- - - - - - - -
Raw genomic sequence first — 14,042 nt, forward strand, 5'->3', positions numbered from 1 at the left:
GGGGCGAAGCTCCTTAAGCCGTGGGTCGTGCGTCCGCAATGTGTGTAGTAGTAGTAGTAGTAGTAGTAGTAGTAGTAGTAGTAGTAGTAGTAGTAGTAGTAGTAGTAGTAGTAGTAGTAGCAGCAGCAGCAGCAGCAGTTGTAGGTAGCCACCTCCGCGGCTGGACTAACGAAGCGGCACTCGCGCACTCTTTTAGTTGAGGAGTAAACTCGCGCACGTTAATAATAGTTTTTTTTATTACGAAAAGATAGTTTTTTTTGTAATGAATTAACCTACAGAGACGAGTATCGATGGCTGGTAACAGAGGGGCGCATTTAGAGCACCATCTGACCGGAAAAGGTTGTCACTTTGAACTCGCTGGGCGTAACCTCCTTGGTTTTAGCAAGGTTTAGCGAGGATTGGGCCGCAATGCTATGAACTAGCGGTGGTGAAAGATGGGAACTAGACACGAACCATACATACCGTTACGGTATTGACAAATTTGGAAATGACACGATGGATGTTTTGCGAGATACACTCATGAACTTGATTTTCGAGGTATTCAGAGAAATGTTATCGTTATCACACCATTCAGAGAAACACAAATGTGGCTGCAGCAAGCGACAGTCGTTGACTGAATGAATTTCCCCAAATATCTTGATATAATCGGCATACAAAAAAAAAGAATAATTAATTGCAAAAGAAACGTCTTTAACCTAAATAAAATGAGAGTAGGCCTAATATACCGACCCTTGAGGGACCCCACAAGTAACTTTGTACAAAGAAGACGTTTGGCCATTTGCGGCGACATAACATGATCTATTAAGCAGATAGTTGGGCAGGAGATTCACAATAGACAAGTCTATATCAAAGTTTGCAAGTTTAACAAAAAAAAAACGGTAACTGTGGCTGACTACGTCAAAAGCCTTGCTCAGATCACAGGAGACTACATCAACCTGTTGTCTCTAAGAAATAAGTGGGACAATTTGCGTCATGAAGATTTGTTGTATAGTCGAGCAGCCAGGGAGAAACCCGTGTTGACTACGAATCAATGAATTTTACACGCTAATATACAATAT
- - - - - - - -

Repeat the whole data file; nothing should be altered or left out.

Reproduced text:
Raw genomic sequence first — 14,042 nt, forward strand, 5'->3', positions numbered from 1 at the left:
GGGGCGAAGCTCCTTAAGCCGTGGGTCGTGCGTCCGCAATGTGTGTAGTAGTAGTAGTAGTAGTAGTAGTAGTAGTAGTAGTAGTAGTAGTAGTAGTAGTAGTAGTAGTAGTAGTAGTAGCAGCAGCAGCAGCAGCAGTTGTAGGTAGCCACCTCCGCGGCTGGACTAACGAAGCGGCACTCGCGCACTCTTTTAGTTGAGGAGTAAACTCGCGCACGTTAATAATAGTTTTTTTTATTACGAAAAGATAGTTTTTTTTGTAATGAATTAACCTACAGAGACGAGTATCGATGGCTGGTAACAGAGGGGCGCATTTAGAGCACCATCTGACCGGAAAAGGTTGTCACTTTGAACTCGCTGGGCGTAACCTCCTTGGTTTTAGCAAGGTTTAGCGAGGATTGGGCCGCAATGCTATGAACTAGCGGTGGTGAAAGATGGGAACTAGACACGAACCATACATACCGTTACGGTATTGACAAATTTGGAAATGACACGATGGATGTTTTGCGAGATACACTCATGAACTTGATTTTCGAGGTATTCAGAGAAATGTTATCGTTATCACACCATTCAGAGAAACACAAATGTGGCTGCAGCAAGCGACAGTCGTTGACTGAATGAATTTCCCCAAATATCTTGATATAATCGGCATACAAAAAAAAAGAATAATTAATTGCAAAAGAAACGTCTTTAACCTAAATAAAATGAGAGTAGGCCTAATATACCGACCCTTGAGGGACCCCACAAGTAACTTTGTACAAAGAAGACGTTTGGCCATTTGCGGCGACATAACATGATCTATTAAGCAGATAGTTGGGCAGGAGATTCACAATAGACAAGTCTATATCAAAGTTTGCAAGTTTAACAAAAAAAAAACGGTAACTGTGGCTGACTACGTCAAAAGCCTTGCTCAGATCACAGGAGACTACATCAACCTGTTGTCTCTAAGAAATAAGTGGGACAATTTGCGTCATGAAGATTTGTTGTATAGTCGAGCAGCCAGGGAGAAACCCGTGTTGACTACGAATCAATGAATTTTACACGCTAATATACAATAT